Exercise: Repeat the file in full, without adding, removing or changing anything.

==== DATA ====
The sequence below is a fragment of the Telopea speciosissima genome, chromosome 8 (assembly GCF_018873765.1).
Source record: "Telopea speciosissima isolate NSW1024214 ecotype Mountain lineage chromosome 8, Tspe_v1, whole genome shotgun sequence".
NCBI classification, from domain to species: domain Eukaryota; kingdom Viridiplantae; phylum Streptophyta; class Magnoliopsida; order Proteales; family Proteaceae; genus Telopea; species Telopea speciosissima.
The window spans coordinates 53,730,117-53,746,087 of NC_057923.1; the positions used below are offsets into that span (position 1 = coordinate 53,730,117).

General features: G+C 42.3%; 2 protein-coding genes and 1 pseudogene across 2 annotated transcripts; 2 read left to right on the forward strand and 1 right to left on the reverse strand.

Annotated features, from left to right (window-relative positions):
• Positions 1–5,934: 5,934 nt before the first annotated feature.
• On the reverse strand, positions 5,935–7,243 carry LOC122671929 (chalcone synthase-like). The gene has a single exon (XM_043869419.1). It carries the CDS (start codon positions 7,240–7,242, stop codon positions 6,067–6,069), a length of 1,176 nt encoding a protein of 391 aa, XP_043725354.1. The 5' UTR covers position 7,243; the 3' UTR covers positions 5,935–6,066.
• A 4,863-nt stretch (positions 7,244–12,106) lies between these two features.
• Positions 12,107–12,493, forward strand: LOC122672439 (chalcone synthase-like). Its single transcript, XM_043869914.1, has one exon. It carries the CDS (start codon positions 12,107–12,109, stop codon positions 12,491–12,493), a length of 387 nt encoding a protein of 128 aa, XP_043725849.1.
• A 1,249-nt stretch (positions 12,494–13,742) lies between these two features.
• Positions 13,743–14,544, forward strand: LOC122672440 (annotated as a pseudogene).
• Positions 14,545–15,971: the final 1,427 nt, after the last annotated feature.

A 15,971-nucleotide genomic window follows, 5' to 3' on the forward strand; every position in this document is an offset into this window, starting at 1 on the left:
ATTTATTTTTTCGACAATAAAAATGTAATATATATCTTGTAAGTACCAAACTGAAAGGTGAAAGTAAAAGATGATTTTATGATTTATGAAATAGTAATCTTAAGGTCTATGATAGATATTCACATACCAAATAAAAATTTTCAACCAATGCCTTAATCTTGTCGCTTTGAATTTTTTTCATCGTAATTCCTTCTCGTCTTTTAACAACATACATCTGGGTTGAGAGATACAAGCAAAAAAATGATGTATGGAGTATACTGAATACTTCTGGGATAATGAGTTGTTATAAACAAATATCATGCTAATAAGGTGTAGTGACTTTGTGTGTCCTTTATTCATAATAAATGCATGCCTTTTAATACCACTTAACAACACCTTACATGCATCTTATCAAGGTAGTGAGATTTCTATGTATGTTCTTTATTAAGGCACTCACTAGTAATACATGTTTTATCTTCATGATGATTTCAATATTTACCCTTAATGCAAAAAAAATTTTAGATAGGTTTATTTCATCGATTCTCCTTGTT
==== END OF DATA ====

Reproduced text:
The sequence below is a fragment of the Telopea speciosissima genome, chromosome 8 (assembly GCF_018873765.1).
Source record: "Telopea speciosissima isolate NSW1024214 ecotype Mountain lineage chromosome 8, Tspe_v1, whole genome shotgun sequence".
NCBI classification, from domain to species: domain Eukaryota; kingdom Viridiplantae; phylum Streptophyta; class Magnoliopsida; order Proteales; family Proteaceae; genus Telopea; species Telopea speciosissima.
The window spans coordinates 53,730,117-53,746,087 of NC_057923.1; the positions used below are offsets into that span (position 1 = coordinate 53,730,117).

General features: G+C 42.3%; 2 protein-coding genes and 1 pseudogene across 2 annotated transcripts; 2 read left to right on the forward strand and 1 right to left on the reverse strand.

Annotated features, from left to right (window-relative positions):
• Positions 1–5,934: 5,934 nt before the first annotated feature.
• On the reverse strand, positions 5,935–7,243 carry LOC122671929 (chalcone synthase-like). The gene has a single exon (XM_043869419.1). It carries the CDS (start codon positions 7,240–7,242, stop codon positions 6,067–6,069), a length of 1,176 nt encoding a protein of 391 aa, XP_043725354.1. The 5' UTR covers position 7,243; the 3' UTR covers positions 5,935–6,066.
• A 4,863-nt stretch (positions 7,244–12,106) lies between these two features.
• Positions 12,107–12,493, forward strand: LOC122672439 (chalcone synthase-like). Its single transcript, XM_043869914.1, has one exon. It carries the CDS (start codon positions 12,107–12,109, stop codon positions 12,491–12,493), a length of 387 nt encoding a protein of 128 aa, XP_043725849.1.
• A 1,249-nt stretch (positions 12,494–13,742) lies between these two features.
• Positions 13,743–14,544, forward strand: LOC122672440 (annotated as a pseudogene).
• Positions 14,545–15,971: the final 1,427 nt, after the last annotated feature.

A 15,971-nucleotide genomic window follows, 5' to 3' on the forward strand; every position in this document is an offset into this window, starting at 1 on the left:
ATTTATTTTTTCGACAATAAAAATGTAATATATATCTTGTAAGTACCAAACTGAAAGGTGAAAGTAAAAGATGATTTTATGATTTATGAAATAGTAATCTTAAGGTCTATGATAGATATTCACATACCAAATAAAAATTTTCAACCAATGCCTTAATCTTGTCGCTTTGAATTTTTTTCATCGTAATTCCTTCTCGTCTTTTAACAACATACATCTGGGTTGAGAGATACAAGCAAAAAAATGATGTATGGAGTATACTGAATACTTCTGGGATAATGAGTTGTTATAAACAAATATCATGCTAATAAGGTGTAGTGACTTTGTGTGTCCTTTATTCATAATAAATGCATGCCTTTTAATACCACTTAACAACACCTTACATGCATCTTATCAAGGTAGTGAGATTTCTATGTATGTTCTTTATTAAGGCACTCACTAGTAATACATGTTTTATCTTCATGATGATTTCAATATTTACCCTTAATGCAAAAAAAATTTTAGATAGGTTTATTTCATCGATTCTCCTTGTT